Oil Trading Alert originally published on Apr 6, 2016 6:02 AM
Trading position (short-term; our opinion): No positions are justified from the risk/reward perspective.
On Tuesday, crude oil moved lower after the market's open weakened by an unexpected decline in monthly U.S. gasoline demand. Despite this drop, the commodity reversed and rebounded in the following hours. As a result, light crude gained 3.10% and invalidated earlier breakdown. What does it mean for oil bulls?
Yesterday, crude oil extended losses after the market's open after U.S. government data showed the first monthly drop in gasoline demand in 14 months. Despite this drop, the commodity reversed and rebounded in the following hours on hopes that weekly inventories data would show smaller-than-expected increase in crude oil supplies as Friday's Baker Hughes showed that the U.S. oil rig count dropped by another 10 to 362 (which was the lowest count since Nov 2009). Thanks to these circumstances, light crude invalidated earlier breakdown and closed the day above the previously-broken Fibonacci retracement. What does it mean for oil bulls? Let's examine charts and find out (charts courtesy of http://stockcharts.com).
Quoting our previous Oil Trading Alert:
(...) the commodity (...) slipped under the lower border of the blue declining trend channel, which suggests that light crude will likely test the strength of the next support zone created by the Jan and late-Feb highs, the 50% Fibonacci retracement and the 50-day moving average in the coming days.
Nevertheless, taking into account the current position of the CCI and Stochastic Oscillator, it seems that the space for declines may be limited and reversal in the coming week can't be ruled out. (...)However, such price action would be more reliable, if the commodity invalidates yesterday's small breakdown under the lower border of the formation.
Yesterday, crude oil moved little lower after the market's open, hitting an intraday low of $35.24. With this move, the commodity approached the green support zone, which was enough to encourage oil bulls to fight for higher levels. As a result, they pushed light crude above the lower border of the blue declining trend channel, invalidating earlier breakdown. This positive signal triggered further improvement and the commodity increased to $36.58, closing the day above the blue line.
Taking this positive fact into account, we think that light crude will extend gains in the coming day and we'll see (at least) a test of the upper line of the blue declining trend channel (currently around $37.65).
Finishing today's alert, please note that the American Petroleum Institute reported yesterday that crude oil inventories dropped by 4.3 million barrels and gasoline supplies declined 116,000 barrels at the end of last week. These encouraging numbers pushed crude oil's futures higher in a pre-market trading, which suggests that the commodity will also increase after the market's open.
Before we summarize today's Oil Trading Alert, we would also like to draw your attention to the current situation in the U.S. dollar. Although the U.S. Department of Labor showed on Friday that non-farm payrolls rose more-than-expected, the greenback remains under pressure, making crude oil more attractive for buyers holding other currencies. Therefore, we think that it is also worth to keep an eye on today's minutes from the Federal Reserve's latest meeting.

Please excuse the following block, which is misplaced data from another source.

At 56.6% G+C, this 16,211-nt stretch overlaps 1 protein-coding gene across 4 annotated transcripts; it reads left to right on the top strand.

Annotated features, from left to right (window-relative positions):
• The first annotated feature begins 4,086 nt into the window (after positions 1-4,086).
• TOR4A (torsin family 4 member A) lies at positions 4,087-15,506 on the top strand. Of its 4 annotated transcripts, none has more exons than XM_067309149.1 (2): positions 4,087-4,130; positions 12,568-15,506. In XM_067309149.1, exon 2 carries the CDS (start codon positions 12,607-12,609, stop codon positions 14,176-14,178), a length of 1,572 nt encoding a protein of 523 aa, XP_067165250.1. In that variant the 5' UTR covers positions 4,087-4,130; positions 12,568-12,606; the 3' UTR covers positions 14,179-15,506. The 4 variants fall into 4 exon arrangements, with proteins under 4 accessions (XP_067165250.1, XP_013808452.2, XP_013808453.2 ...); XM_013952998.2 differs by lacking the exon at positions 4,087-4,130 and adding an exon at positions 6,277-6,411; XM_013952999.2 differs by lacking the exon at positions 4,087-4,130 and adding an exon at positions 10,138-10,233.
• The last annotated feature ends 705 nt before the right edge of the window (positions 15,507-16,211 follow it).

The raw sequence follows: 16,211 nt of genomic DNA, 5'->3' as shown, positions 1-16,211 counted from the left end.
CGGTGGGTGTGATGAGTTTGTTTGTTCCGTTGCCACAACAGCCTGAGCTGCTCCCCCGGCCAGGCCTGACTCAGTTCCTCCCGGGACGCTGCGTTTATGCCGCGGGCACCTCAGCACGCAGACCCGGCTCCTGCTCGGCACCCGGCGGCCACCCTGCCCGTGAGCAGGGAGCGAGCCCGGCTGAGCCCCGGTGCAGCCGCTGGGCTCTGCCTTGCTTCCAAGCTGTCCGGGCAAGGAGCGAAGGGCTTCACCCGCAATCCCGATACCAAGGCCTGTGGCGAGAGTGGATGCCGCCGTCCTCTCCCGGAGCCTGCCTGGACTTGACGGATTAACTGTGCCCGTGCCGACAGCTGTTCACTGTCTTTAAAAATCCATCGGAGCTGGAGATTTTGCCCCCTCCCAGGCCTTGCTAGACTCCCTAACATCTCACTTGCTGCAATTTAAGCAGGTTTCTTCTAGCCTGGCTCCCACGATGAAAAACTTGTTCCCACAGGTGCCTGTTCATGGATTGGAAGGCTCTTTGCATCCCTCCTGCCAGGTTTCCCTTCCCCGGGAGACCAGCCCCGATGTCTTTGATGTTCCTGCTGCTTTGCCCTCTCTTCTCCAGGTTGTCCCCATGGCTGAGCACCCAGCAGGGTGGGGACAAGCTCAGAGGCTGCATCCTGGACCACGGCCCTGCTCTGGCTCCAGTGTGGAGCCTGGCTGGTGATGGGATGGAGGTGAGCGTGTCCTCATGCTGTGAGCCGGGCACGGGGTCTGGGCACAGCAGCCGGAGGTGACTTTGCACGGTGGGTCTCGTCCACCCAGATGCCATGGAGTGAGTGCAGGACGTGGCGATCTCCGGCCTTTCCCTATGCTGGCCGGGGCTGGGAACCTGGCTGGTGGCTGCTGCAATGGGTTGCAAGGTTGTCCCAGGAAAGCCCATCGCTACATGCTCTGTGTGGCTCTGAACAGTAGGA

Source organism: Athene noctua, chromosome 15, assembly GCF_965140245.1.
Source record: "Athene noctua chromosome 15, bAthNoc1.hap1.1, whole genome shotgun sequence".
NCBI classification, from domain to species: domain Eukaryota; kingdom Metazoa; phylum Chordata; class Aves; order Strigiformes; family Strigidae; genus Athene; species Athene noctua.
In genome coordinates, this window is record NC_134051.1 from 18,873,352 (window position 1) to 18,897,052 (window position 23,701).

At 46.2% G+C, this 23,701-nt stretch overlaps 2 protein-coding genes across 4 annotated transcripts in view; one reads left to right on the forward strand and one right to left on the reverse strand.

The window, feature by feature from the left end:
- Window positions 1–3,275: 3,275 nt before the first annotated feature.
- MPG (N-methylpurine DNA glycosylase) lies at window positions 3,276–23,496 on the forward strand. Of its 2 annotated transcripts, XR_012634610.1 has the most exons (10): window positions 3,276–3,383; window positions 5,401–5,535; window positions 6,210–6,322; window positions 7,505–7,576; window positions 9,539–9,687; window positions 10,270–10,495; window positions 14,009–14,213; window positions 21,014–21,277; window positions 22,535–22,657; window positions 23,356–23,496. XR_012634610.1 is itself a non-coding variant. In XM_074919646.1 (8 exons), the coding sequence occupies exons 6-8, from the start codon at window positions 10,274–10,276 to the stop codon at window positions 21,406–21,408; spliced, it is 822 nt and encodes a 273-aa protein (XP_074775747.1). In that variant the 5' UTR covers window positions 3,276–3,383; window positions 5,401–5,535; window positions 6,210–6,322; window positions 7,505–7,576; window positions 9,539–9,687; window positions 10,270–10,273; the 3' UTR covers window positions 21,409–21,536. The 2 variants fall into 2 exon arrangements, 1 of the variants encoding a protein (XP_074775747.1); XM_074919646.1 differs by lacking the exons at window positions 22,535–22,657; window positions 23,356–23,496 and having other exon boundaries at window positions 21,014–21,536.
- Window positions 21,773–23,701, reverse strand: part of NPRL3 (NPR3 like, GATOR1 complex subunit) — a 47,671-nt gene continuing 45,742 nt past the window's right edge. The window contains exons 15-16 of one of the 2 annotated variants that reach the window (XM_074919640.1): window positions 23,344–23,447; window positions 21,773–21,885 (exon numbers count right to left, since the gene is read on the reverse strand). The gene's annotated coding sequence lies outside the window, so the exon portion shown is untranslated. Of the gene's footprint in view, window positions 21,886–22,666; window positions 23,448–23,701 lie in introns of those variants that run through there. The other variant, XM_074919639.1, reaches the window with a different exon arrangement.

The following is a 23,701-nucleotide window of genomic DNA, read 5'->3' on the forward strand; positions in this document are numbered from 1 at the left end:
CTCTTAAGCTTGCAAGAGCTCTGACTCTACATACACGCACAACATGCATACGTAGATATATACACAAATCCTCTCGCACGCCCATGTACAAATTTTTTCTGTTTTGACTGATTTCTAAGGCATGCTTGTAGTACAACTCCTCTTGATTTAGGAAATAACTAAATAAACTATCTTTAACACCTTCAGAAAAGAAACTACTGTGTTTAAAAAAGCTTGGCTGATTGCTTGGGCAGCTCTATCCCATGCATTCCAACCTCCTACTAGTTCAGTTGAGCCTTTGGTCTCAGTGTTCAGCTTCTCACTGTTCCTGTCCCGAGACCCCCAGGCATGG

Summing up, crude oil closed yesterday's session above the lower border of the blue declining trend channel and invalidated earlier breakdown under this line. This is a positive signal, which suggests that the commodity will test of the upper line of the blue declining trend channel (currently around $37.65) in the coming day(s).
Very short-term outlook: mixed with bullish bias
Short-term outlook: mixed
MT outlook: mixed
LT outlook: mixed
Trading position (short-term; our opinion): No positions are justified from the risk/reward perspective. We will keep you informed should anything change, or should we see a confirmation/invalidation of the above.
As a reminder - "initial target price" means exactly that - an "initial" one, it's not a price level at which we suggest closing positions. If this becomes the case (like it did in the previous trade) we will refer to these levels as levels of exit orders (exactly as we've done previously). Stop-loss levels, however, are naturally not "initial", but something that, in our opinion, might be entered as an order.
Since it is impossible to synchronize target prices and stop-loss levels for all the ETFs and ETNs with the main market that we provide this level for (crude oil), the stop-loss level and target price for popular ETN and ETF (among other: USO, DWTI, UWTI) are provided as supplementary, and not as "final". This means that if a stop-loss or a target level is reached for any of the "additional instruments" (DWTI for instance), but not for the "main instrument" (crude oil in this case), we will view positions in both crude oil and DWTI as still open and the stop-loss for DWTI would have to be moved lower. On the other hand, if crude oil moves to a stop-loss level but DWTI doesn't, then we will view both positions (in crude oil and DWTI) as closed. In other words, since it's not possible to be 100% certain that each related instrument moves to a given level when the underlying instrument does, we can't provide levels that would be binding. The levels that we do provide are our best estimate of the levels that will correspond to the levels in the underlying assets, but it will be the underlying assets that one will need to focus on regarding the sings pointing to closing a given position or keeping it open. We might adjust the levels in the "additional instruments" without adjusting the levels in the "main instruments", which will simply mean that we have improved our estimation of these levels, not that we changed our outlook on the markets.